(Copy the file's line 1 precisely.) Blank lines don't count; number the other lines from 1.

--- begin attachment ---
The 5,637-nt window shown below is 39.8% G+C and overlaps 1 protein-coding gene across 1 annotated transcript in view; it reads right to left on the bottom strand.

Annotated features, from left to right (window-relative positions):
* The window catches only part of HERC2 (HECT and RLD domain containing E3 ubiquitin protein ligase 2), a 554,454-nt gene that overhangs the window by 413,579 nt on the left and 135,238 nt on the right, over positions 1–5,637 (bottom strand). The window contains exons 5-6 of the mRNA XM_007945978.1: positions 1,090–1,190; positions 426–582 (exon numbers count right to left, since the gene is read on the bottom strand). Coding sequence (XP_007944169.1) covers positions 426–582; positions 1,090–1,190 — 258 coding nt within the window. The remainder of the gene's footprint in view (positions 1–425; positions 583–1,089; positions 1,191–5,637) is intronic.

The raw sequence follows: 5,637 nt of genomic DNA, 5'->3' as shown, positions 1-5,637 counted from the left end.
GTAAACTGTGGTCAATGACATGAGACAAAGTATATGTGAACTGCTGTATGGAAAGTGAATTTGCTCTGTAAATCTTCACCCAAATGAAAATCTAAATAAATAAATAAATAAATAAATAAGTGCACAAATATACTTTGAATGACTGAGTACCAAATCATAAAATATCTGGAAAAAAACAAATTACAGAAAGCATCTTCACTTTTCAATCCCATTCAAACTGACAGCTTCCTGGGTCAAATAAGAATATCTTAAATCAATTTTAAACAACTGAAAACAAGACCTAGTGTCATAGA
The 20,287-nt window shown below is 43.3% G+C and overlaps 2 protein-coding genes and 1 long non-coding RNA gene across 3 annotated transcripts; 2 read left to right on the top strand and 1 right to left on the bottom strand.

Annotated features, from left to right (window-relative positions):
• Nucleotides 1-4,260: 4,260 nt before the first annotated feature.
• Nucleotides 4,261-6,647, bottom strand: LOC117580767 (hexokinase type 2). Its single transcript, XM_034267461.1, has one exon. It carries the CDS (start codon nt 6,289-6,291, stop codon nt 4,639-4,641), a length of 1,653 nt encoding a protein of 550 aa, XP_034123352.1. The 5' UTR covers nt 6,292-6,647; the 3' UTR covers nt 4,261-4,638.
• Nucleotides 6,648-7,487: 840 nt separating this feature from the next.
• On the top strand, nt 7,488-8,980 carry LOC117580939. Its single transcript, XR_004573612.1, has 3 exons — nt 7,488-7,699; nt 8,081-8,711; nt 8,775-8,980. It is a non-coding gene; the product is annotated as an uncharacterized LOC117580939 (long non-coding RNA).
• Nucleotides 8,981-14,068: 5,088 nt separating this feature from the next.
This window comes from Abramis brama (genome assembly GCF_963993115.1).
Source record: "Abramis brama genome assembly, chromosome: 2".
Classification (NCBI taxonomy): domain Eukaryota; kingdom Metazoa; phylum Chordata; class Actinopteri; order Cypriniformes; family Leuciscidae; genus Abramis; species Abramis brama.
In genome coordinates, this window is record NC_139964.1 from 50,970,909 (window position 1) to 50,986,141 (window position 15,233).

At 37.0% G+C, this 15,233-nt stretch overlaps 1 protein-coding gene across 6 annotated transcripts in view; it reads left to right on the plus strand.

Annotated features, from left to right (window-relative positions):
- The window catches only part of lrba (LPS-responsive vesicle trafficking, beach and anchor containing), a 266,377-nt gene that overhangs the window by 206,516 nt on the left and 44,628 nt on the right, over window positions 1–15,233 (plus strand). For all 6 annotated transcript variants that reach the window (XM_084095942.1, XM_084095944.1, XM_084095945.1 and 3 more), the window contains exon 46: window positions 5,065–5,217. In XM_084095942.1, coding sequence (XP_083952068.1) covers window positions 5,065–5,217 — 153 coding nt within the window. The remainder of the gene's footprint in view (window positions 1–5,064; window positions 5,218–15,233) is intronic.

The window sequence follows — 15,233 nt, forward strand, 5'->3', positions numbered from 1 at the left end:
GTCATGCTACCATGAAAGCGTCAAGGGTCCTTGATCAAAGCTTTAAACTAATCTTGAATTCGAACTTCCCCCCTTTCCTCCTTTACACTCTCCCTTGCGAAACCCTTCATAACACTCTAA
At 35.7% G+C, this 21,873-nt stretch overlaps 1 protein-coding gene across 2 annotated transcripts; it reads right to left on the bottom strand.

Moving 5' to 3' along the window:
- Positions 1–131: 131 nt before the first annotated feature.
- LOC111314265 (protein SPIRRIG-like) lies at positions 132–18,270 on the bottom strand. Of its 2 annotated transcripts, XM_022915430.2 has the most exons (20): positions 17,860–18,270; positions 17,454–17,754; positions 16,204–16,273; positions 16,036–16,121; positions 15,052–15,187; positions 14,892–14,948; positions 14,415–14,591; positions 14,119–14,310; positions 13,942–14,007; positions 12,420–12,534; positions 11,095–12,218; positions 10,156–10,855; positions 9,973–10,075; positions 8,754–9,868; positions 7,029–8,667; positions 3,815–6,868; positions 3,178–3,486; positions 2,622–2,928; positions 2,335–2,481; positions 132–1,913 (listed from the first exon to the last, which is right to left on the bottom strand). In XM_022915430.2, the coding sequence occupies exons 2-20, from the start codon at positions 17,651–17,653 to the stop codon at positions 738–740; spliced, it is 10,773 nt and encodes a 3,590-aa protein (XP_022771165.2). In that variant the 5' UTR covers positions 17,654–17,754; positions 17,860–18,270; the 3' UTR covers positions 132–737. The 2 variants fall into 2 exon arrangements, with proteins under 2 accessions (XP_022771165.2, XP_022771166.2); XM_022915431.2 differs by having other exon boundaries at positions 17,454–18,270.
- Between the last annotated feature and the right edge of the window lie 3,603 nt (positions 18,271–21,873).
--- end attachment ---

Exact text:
The 5,637-nt window shown below is 39.8% G+C and overlaps 1 protein-coding gene across 1 annotated transcript in view; it reads right to left on the bottom strand.